The scent of chocolate wafted through the cool air. Rautu’s nose twitched as he deciphered the telling aromas of a salted butter crust, softened bricks of dark chocolate from Diras Delights, cinnamon and nutmeg, and the delicate sprinklings of fine sugar and sliced roasted almonds. From the distinguishing ingredients, Rautu knew that Martje was not the one in the kitchen, and if she was she certainly was not alone. The chocolate pie being baked in the oven could only be the work of his mate: the added spices and additional garnishings to which Rautu was much obliged to enjoy were the workings of someone with the understanding of how to make a tolerable dessert be unexceptionable. He heard the faint sounds of the iron tin being placed upon the range and he fidgeted with delight. He must go, he must see the freshly made dessert, he must perch over and supervise its cooling. He had not been there for its making, which was a small but reconcilable oversight, but he would be there to judge the object’s perfect and rate it against every other dessert his mate could make. There could be no doubt of it’s being for him, for who else could appreciate the art of festal delicacy more than himself. The sound of the oven door being closed had convinced him: he would prowl the stairs down to the kitchen, he would make his silence approach and he would secret away the pie before Martje could breathe on it and ruin it forever.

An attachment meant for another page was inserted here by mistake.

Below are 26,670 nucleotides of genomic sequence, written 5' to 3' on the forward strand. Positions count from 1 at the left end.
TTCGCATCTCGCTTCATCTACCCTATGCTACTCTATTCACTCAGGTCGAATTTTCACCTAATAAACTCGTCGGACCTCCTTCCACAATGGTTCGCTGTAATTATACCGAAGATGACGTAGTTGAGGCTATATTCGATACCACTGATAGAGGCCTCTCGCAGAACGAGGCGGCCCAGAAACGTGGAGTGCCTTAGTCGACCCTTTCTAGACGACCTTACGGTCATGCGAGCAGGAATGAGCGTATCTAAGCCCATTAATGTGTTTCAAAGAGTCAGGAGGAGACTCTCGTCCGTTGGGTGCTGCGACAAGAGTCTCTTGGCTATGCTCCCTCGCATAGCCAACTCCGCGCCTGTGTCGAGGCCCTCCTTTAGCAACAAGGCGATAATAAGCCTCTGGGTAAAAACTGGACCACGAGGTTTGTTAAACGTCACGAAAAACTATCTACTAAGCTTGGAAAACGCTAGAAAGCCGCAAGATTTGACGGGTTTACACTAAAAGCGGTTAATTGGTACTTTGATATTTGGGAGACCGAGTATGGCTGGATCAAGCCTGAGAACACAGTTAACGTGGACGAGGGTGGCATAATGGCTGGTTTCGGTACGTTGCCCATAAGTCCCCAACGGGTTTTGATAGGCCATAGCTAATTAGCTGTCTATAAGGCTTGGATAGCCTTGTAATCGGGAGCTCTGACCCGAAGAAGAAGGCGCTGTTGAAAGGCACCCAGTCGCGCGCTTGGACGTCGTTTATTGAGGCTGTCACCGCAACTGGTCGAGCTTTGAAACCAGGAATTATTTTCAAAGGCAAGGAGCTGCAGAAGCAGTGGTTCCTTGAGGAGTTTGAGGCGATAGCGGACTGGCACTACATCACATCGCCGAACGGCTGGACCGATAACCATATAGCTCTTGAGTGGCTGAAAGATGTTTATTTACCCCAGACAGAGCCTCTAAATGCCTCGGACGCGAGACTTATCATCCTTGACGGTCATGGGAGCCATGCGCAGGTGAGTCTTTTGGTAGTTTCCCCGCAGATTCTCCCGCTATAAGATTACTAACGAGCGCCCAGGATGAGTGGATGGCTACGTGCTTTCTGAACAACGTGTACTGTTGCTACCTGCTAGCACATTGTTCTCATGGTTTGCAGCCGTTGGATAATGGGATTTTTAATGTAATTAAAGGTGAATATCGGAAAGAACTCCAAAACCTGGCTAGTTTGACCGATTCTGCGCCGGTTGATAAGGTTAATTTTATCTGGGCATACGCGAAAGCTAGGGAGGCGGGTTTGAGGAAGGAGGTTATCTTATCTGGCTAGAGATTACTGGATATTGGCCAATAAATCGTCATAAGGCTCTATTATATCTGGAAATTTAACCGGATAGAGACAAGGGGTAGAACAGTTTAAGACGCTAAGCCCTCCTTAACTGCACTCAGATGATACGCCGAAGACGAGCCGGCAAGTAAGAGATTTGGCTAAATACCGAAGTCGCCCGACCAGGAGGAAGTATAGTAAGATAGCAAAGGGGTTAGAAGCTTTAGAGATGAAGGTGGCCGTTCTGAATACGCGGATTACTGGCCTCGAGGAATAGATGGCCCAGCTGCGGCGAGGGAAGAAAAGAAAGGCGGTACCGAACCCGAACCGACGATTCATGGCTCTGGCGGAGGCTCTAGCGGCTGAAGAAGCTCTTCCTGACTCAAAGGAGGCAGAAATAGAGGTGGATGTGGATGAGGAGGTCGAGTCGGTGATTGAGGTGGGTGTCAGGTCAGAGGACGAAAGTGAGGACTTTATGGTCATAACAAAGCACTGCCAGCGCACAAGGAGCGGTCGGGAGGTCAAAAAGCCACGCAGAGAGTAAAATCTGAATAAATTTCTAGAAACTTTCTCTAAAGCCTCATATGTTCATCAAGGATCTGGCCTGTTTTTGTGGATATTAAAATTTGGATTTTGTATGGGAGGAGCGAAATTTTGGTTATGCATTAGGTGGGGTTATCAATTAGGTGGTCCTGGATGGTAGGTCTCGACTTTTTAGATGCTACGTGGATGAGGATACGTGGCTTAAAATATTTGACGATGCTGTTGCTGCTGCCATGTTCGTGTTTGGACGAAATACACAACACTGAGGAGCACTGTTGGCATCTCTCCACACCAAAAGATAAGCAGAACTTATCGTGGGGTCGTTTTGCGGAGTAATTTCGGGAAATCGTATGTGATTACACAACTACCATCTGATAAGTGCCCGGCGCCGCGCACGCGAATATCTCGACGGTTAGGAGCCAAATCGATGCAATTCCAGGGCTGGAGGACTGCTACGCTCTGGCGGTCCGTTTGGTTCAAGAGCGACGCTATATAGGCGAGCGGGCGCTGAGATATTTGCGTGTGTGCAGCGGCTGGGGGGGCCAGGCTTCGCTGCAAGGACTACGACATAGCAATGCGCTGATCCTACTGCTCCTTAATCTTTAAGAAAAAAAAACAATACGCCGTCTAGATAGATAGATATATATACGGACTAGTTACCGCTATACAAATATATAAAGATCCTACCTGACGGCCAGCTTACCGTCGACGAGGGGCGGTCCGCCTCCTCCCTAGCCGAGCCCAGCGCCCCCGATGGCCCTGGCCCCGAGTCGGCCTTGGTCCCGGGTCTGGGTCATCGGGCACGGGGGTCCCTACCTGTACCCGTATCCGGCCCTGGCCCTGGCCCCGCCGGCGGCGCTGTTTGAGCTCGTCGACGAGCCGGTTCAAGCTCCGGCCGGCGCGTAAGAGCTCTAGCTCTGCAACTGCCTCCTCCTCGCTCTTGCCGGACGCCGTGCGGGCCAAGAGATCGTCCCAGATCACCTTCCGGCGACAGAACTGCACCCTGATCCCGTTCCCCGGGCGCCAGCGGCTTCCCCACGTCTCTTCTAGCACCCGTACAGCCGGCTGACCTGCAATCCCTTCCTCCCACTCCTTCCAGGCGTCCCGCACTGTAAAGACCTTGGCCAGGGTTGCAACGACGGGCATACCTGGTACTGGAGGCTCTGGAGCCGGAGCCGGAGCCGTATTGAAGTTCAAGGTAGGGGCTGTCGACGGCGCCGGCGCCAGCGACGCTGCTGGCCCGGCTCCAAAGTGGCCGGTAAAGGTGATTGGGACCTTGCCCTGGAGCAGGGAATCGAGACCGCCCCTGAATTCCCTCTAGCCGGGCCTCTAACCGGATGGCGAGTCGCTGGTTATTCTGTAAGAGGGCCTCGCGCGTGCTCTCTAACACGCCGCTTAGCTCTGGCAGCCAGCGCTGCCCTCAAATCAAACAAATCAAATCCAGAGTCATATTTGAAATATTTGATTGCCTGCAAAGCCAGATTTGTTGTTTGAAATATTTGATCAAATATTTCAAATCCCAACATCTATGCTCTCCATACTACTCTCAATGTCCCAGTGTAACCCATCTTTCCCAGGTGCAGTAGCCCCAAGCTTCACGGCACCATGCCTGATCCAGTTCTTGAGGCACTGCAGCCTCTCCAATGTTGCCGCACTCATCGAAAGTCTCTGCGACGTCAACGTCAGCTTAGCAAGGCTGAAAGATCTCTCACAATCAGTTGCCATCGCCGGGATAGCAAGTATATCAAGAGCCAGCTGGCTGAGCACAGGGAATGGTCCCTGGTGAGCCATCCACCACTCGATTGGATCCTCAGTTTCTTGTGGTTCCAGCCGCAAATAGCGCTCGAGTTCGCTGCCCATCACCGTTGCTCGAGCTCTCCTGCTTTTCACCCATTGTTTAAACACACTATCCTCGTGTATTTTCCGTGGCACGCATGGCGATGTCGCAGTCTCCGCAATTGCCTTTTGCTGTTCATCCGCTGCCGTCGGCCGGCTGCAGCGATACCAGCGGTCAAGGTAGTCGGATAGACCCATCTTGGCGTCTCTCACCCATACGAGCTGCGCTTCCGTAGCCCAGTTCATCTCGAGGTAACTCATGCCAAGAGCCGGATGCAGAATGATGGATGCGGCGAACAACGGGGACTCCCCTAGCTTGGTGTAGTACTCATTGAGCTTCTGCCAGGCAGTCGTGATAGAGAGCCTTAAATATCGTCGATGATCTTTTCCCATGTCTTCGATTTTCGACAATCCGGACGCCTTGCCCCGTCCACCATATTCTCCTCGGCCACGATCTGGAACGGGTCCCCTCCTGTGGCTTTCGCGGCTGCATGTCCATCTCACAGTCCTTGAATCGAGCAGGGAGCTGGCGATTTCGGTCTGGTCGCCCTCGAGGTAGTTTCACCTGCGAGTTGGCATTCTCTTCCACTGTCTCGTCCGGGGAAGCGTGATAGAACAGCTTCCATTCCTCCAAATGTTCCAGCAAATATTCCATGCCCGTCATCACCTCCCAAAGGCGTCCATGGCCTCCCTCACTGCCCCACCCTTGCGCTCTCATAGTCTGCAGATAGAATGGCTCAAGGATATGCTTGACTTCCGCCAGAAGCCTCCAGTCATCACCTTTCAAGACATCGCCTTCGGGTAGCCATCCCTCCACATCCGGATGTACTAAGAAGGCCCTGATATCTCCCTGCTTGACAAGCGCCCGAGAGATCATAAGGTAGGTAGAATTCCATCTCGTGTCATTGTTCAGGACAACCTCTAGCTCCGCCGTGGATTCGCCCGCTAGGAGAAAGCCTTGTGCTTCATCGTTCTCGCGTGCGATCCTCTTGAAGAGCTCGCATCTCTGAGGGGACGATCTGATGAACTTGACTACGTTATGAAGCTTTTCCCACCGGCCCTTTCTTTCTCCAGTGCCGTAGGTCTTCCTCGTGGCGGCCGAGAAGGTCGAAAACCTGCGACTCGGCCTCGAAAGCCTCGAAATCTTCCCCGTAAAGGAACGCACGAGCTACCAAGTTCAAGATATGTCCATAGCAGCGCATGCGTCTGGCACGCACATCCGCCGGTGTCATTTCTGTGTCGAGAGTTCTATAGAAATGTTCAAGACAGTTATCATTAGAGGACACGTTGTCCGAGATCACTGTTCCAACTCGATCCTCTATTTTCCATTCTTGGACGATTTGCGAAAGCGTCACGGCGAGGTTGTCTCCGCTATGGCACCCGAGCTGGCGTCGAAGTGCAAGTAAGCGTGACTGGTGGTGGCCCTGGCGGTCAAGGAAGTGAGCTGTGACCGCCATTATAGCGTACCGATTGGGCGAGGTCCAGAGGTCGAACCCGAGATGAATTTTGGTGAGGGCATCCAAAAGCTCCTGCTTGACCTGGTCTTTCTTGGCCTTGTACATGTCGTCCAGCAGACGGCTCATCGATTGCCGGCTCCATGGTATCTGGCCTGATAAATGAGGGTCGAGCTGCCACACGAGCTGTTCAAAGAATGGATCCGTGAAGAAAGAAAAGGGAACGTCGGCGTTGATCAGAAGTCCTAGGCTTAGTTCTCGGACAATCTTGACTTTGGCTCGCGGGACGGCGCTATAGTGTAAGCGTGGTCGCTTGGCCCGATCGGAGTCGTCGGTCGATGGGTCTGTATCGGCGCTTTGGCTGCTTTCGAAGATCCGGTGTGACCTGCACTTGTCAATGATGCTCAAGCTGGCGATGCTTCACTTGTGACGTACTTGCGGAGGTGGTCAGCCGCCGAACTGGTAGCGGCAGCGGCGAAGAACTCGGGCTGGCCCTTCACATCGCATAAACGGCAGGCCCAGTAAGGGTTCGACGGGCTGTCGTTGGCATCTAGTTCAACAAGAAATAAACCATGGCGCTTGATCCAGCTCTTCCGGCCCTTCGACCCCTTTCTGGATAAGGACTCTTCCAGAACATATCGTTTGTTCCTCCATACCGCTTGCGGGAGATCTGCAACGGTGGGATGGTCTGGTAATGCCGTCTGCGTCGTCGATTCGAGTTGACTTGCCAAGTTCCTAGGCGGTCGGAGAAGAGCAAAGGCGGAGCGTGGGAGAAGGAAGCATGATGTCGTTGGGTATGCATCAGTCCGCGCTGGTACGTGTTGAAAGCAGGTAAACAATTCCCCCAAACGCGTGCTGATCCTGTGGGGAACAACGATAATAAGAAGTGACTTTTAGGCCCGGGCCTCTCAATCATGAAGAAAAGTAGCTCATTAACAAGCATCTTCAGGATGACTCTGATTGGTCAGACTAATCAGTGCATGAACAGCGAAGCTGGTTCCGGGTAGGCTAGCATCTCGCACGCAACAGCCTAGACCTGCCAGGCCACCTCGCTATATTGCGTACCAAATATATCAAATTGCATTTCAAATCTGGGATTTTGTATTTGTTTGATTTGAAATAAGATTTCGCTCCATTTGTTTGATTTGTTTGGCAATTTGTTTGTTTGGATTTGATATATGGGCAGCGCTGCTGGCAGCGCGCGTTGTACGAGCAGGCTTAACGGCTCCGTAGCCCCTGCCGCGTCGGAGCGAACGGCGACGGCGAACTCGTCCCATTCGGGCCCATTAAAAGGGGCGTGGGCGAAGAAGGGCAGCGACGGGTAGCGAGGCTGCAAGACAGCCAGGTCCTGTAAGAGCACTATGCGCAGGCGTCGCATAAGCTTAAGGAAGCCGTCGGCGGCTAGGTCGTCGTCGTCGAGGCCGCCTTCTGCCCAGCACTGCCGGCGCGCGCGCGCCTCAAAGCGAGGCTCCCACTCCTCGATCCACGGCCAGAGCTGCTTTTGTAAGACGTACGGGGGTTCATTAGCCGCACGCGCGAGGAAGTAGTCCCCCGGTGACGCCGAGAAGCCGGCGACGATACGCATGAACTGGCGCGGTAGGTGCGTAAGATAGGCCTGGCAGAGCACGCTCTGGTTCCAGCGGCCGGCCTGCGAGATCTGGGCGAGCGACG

The giant shrouded himself in his trappings and slipped into the hall. He hastened down the winding stone only to realize that path may have been expected for this time in the early morning. He stopped therefore and ventured upward to the castle parapets to take the longer route from the training yard. He walked along the battlements and hung upside down from one of the crenels to peer over the yard wall and into the kitchen window. He inspected the oven room to find it empty of life yet full of the object he was so desirous of devouring. It lay cooling on the range, its scent drifting toward him at an unconscious and languid pace. Its rising joys made his eyes glow with ravening ardency and he must have that pie or perish from prevailing hunger until his mate would make him something else.